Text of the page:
2012 airway management

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  • The major differences btwn a ped and adult airway are size, shape and position IN THE NECK The differences in adult anatomy are particularly marked when compared to infantsThe form and position of the pediatric airway is more like an adults as early as 8yrs of ageSo now well talk about the differences and their clinical implications
  • Larynx is generally higher (cephalad) and more forward (anterior) in the neck than adults. This is more evident as you appreciate its position in relation to the C spine (GLOTTIS at C3-C4 in newborns, C4-C5 by 2 years of age, C5-C6 in adults) Epiglottis is:longer, floppier and more U-shapedbecomes more adult-like after 3 yoTongue:Relatively large tongue
  • Larger adenoidal tissues: can contribute to airway obstruction and bleed if traumatized complicating airway managementGreater Raw bc R is inversely proportional to the fourth power of the radius (Poiseuille’s law). Thus even the slightest compromise in radius can cause significant Raw and increased WOB (when flow is laminar, ie at rest, fifth power when turbulent, ie agitation)
  • Larynx higher and anterior:Shortens thyromental distance  “Bunching” of the tongue in the oropharynxGlottis opening at base of the tongue therefore more acute angle btwn tracheal opening and epiglottisEpiglottisDifficult to move out of the way during ETIInfluences laryngoscope blade type TongueCan cause obstruction due to close proximity to soft palateOcciput protuberant thus making the head flex on the C spine and thereby obstructing the airway
  • Compliant & distensible large airways:Can be susceptible to collapse/obstruction esp with cricoid pressureAdd. sublglottic airway is smaller and more compliant, and supporting cartilage is not well developed compared to adultsUpper airway obstruction can cause tracheal collapse and stridorNarrow/shorter trachea:Greater Raw bc R is inversely proportional to the fourth power of the radius (Poiseuille’s law). Thus even the slightest compromise in radius can cause significant Raw and increased WOB (when flow is laminar, ie at rest, fifth power when turbulent, ie agitation)Larger adenoidal tissues: can contribute to airway obstruction and bleed if traumatized complicating airway managementIMPLICATION: All these things together make the pediatric patient very susceptible to airway obstruction esp when loss of muscle tone/supine position. Additionally, can make visualization of airway difficult and thus ETI is challengingJaw thrust opens both the pharynx and oropharynx. The jaw-thrust maneuver can be a potent arousal stimulus, also improvingrespiratory effort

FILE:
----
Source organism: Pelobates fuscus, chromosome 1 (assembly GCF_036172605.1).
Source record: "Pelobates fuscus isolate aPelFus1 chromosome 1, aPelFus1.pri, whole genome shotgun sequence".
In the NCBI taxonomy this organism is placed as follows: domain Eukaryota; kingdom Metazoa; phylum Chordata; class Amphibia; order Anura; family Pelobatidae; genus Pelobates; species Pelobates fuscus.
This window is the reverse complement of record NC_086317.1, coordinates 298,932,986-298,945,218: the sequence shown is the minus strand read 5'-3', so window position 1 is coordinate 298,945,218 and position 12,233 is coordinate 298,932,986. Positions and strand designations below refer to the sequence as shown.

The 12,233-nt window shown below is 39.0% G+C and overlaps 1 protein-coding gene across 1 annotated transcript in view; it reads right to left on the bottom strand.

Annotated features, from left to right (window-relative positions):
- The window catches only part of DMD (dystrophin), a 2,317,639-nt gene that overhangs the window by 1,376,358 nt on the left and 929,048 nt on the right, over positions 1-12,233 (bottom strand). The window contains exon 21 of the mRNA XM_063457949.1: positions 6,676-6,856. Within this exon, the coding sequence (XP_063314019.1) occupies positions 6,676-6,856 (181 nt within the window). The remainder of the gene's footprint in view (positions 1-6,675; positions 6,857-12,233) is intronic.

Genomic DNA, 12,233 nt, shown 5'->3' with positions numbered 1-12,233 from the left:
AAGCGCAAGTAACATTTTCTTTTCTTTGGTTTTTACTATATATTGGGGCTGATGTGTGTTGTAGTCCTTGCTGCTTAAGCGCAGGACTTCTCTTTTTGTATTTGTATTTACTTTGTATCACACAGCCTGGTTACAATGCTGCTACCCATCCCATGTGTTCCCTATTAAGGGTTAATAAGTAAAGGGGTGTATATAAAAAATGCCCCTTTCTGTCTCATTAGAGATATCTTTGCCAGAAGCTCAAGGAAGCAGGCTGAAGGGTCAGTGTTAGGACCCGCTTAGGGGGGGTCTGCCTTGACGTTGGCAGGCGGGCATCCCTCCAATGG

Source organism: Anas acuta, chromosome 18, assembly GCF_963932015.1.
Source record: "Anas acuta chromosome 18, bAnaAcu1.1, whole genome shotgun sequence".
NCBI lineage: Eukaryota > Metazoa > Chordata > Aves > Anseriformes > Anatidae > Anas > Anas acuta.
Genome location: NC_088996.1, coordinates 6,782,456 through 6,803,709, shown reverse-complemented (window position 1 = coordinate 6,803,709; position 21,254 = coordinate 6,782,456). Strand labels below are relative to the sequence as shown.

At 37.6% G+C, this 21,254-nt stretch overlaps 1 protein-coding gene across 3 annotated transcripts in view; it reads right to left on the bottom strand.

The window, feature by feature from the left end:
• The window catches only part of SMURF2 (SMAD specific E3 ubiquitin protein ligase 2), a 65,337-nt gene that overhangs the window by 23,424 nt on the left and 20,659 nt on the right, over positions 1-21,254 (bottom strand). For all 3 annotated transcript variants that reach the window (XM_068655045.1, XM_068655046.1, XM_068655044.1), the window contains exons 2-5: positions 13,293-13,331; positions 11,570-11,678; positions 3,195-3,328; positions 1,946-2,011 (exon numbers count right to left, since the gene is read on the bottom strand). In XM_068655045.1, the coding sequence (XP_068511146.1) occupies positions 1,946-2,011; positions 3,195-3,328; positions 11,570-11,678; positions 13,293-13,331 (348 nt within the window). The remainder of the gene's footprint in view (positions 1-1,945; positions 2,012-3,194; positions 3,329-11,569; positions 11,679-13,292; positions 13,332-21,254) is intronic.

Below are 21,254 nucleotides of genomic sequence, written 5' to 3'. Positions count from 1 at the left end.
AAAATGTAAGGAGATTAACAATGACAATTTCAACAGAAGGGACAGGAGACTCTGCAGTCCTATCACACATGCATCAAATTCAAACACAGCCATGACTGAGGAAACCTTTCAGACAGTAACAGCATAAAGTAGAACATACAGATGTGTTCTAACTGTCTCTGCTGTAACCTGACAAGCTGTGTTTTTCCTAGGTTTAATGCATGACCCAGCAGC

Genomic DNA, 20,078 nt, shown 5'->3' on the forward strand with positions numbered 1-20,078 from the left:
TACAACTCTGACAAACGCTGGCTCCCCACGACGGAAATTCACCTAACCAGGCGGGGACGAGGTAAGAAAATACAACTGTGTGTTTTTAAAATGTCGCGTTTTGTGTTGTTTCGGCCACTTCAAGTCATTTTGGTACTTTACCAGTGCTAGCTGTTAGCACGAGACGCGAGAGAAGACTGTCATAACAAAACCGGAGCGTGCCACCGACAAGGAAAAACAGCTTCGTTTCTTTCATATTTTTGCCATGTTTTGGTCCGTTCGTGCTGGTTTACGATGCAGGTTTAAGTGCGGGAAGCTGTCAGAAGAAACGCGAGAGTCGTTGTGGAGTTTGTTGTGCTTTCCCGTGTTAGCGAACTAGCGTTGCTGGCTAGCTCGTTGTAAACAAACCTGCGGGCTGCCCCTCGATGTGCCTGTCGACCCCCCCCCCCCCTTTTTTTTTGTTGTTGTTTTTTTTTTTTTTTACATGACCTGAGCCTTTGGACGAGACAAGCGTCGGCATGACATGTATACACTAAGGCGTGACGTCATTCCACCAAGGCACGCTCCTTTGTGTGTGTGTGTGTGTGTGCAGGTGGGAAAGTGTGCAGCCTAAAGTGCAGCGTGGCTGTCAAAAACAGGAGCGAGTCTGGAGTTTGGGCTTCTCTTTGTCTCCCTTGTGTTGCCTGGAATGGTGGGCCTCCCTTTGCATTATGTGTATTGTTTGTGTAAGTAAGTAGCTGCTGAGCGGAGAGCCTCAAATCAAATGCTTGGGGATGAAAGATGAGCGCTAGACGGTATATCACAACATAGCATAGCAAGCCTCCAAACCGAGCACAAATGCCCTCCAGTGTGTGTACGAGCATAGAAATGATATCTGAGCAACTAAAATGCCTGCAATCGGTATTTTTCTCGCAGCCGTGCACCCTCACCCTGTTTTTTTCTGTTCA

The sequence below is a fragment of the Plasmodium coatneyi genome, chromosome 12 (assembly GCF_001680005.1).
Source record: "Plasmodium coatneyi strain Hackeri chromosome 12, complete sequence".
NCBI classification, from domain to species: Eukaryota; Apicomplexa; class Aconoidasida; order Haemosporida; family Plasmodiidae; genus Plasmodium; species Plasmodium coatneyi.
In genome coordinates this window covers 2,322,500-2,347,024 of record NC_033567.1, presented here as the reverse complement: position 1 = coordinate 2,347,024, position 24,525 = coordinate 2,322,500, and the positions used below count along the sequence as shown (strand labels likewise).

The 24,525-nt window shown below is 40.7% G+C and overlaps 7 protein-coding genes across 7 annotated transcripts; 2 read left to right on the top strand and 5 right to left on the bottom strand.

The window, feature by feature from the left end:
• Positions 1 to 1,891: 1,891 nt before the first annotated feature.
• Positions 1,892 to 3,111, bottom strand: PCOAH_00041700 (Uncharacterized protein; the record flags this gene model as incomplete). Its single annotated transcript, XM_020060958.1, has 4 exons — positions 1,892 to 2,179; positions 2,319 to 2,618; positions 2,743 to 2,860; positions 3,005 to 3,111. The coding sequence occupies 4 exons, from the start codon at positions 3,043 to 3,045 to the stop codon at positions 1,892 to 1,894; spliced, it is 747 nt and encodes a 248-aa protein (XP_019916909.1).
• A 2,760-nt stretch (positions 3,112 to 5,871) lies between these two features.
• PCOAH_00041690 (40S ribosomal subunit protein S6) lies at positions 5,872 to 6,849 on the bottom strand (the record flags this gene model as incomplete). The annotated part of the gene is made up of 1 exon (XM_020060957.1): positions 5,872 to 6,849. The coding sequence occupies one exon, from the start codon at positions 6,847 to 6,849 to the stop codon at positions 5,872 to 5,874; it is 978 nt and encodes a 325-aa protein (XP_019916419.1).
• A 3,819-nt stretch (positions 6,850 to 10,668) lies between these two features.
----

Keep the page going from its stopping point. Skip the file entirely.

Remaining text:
• Lower percentage of type 1 or slow-twitch skeletal muscle fibers in their intercostal muscles and diaphragm. Type 1 muscle fibers are less prone to fatigue. Infants also have lower stores of glycogen and fat in their respiratory muscles. These differences predispose infants to respiratory muscle fatigue.During oral breathing, must use soft palate muscles to maintain an open oral airway.Reduced FRC (40% that of adults in AWAKE infants)Bullets 4 & 5: they hold their respiratory muscles in a slightly inspiratory position.infants have less reserve and are more susceptible to respiratory failure.Additionally, infants have less and immature alveoli
  • Faster falls in PaO2 during periods of apnea, i.e. for ETI, and/or resp compromise
  • Before performing any invasive airway procedure, the provider MUST assess for a potentially difficult airwayFIRST THINGS FIRST:2 extremes in time:Elective (i.e. MAC) you have time to do full BAAEmergent you don’t have the time, therefore, If emergent quickly perform a basic airway assessment (BAA) BEFORE intubation
  • Combination predicts adult difficult airway but no ped data
  • Class 1laryngoscopy yields adequate laryngeal exposure in >99% of adultsClass 3 is 7% adultsNot validated in children and has a high-false positive rate (50%) in identifying difficult pediatric airways
  • Mandibular space is of importance because the tongue and soft tissues must be displaced and compressed into this spacePotential displacement area is adequate when the distance between the anterior ramus of the mandible and the hyoid bone is…If this space is small it will make laryngoscopy more difficult bc cannot align axes (laryngeal and pharyngeal axes make a more acute angle
  • i.e. Respiratory failure (or impending)/arrestHead traumaPneumonia, bronchiolitis, etcShock
  • DEPENDING UPON EMERGENCY of the procedure; consider informing parents/guardians of risks/benefits/alternative. May even delegate someone to do so on your behalf.GET YOUR TEAM READY!Prepare your:TeamYourselfPatientequipmentAnatomy INFLUENCES your choice of equipment
  • PositioningAdjust the bed, if possible, so pt’s head is level with lower sternumSniffing positionShoulder/head rollAirway patencyAligns all 3 axes to gain a line of vision from the mouth to the glottisIN ALL AGES, axes are correctly aligned for ETI if external auditory canal is anterior to the front edge of the patients shouldersPreoxygenate for at least 3 minSuction: for less than 10 sec and if use soft catheter, suction on the way out